James A. Ruggieri of Higgins, Cavanagh & Cooney served as co-counsel with Washington, D.C.- based Mayer Brown in defeating Rhode Island’s controversial practice of imposing highway tolls on tractor trailers.

In a 91-page opinion, U.S. District Court Judge William E. Smith for the District of Rhode Island held that the “RhodeWorks” tolling program violated the Commerce Clause of the U. S. Constitution and ruled that the State was permanently enjoined from further tolling under the law.

In 2015, Rhode Island instituted RhodeWorks, the first and only of its kind in the United States – to toll only large commercial trucks at various bridge locations along the State’s major corridors. The purpose of this plan was to fund the construction and repairs of bridges within the State.

Five tolls were located on the I-95 corridor, three on the I-295 beltway around Providence, one on I-195 to Southeastern Massachusetts, and three on U.S. Route 6 or Rhode Island Route 146.

Judge Smith observed that this plan had the obvious appeal of raising tens of millions of needed dollars from tractor trailers while leaving residents largely unaffected.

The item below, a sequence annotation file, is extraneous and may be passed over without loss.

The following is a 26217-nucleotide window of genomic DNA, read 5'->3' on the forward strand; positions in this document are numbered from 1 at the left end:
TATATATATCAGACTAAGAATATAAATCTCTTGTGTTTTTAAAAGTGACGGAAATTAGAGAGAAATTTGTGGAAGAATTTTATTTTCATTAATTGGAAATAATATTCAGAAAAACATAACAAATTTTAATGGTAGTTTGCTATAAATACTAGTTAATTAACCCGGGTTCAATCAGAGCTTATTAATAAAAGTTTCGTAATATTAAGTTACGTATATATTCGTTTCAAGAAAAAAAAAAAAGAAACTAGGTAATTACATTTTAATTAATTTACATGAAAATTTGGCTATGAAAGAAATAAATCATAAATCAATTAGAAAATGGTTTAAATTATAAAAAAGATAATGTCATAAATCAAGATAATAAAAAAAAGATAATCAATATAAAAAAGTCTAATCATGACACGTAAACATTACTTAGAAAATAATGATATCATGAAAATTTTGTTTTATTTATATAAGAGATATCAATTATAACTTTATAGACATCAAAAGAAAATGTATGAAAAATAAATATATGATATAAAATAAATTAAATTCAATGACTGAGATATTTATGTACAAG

The trucking industry, represented by the American Trucking Associations, Inc., and two companies, M&M Transport Services, Inc. and Cumberland Farms, Inc., filed suit in 2018 to block the RhodeWorks tolls. Complex litigation ensued before the U.S. District Court and the First Circuit Court of Appeals.

In May and June of 2022, Judge Smith conducted a twelve-day bench trial featuring numerous national experts in transportation economics and highway engineering.

Judge Smith held that RhodeWorks had failed to fairly apportion its tolls among bridge users – based on a fair approximation of their use of the bridges; was enacted with a discriminatory purpose; and was discriminatory in its effect. As such, “the statute’s tolling regime is unconstitutional under the dormant Commerce Clause of the United States Constitution,” he concluded.

Judge William Smith’s complete opinion can be found here.